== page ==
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Pressing consists of gently crushing the grapes and extracting the grape must.




It is important to emphasize that all our stainless steel tanks  are thermo-regulated, which allows us to: ferment at low temperature (20°) to  best preserve the aromas of the wine on the one hand,  as well as storage of wines at 12°, in order to guarantee their conservation on the other hand.

The first fermentation
The grape must, by the action of the yeasts will be transformed into wine (the sugar becomes alcohol in about ten days) It is the alcoholic fermentation which takes place in open vats during the harvest and after that.


The clarification
After the alcoholic fermentation, it consists of separating the clear wines from the lees (deposits) and putting an end to the activity of the yeasts. Other sub draws will be made in December and March. By its successive sub-draws, we will obtain a still wine (without bubbles)  perfectly clear.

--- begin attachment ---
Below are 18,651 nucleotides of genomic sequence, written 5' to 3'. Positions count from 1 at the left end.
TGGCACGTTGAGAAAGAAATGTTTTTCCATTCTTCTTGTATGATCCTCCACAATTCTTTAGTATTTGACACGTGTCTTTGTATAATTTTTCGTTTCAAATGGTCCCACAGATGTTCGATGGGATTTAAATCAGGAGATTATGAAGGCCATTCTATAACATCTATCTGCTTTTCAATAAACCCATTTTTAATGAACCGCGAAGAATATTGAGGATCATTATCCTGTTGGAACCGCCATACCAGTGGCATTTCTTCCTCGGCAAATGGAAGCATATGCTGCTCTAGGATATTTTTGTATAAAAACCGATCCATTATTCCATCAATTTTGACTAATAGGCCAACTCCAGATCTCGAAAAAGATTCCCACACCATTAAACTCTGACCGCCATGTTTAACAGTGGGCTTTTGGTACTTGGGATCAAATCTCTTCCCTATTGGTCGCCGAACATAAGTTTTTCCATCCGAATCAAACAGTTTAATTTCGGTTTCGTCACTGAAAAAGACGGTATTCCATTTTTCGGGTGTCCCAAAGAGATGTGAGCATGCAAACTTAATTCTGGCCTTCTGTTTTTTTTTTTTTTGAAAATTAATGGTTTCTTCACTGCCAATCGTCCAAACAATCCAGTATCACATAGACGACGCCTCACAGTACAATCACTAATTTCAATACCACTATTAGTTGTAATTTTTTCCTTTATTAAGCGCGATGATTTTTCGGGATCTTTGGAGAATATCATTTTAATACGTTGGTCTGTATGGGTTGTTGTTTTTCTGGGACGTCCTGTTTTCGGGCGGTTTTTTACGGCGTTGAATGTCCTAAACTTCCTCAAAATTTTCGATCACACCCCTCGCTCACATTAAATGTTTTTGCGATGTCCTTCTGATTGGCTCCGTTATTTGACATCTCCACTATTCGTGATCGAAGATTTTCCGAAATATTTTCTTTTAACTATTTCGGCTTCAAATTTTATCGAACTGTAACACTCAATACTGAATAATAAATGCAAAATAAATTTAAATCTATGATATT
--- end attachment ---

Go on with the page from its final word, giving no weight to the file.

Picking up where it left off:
A very important step in the development of our different cuvées, it is  during a collective tasting, that  we decide on the different blends that will determine the aromas of our Champagnes.  This tasting also allows us to determine if the harvest of the year is likely to be vintage.



During this stage, we will cause a second fermentation. We add active yeasts, and sugar to feed these yeasts. After a fortnight, this fermentation generates a release of carbon dioxide, which leads to foaming, in other words, to the formation of bubbles. The bottles are stored on slats in the cellar for several years.



  It is done in the cellar at 12°, the Brut Tradition will stay there  at least 4 years, vintages up to 10 years.  One of our vaulted cellars is also used for this purpose.



It is practiced through:

  • Traditional desks, it's manual riddling.

  • Gyropalettes is mechanical riddling.

Both processes consist of lowering the deposit to the level of the neck of the bottle, so that it can be expelled during disgorging.


It eliminates the deposit caused by alcoholic fermentation in bottles (prise de mousse). We then add a dose of liqueur (called expedition: sugar and wine), more or less important, which will lead to differentiate a  Extra-brut, a Brut, and  a demi-sec. It is only after all these steps that the cork stopper and the muzzle will be put on the bottle.

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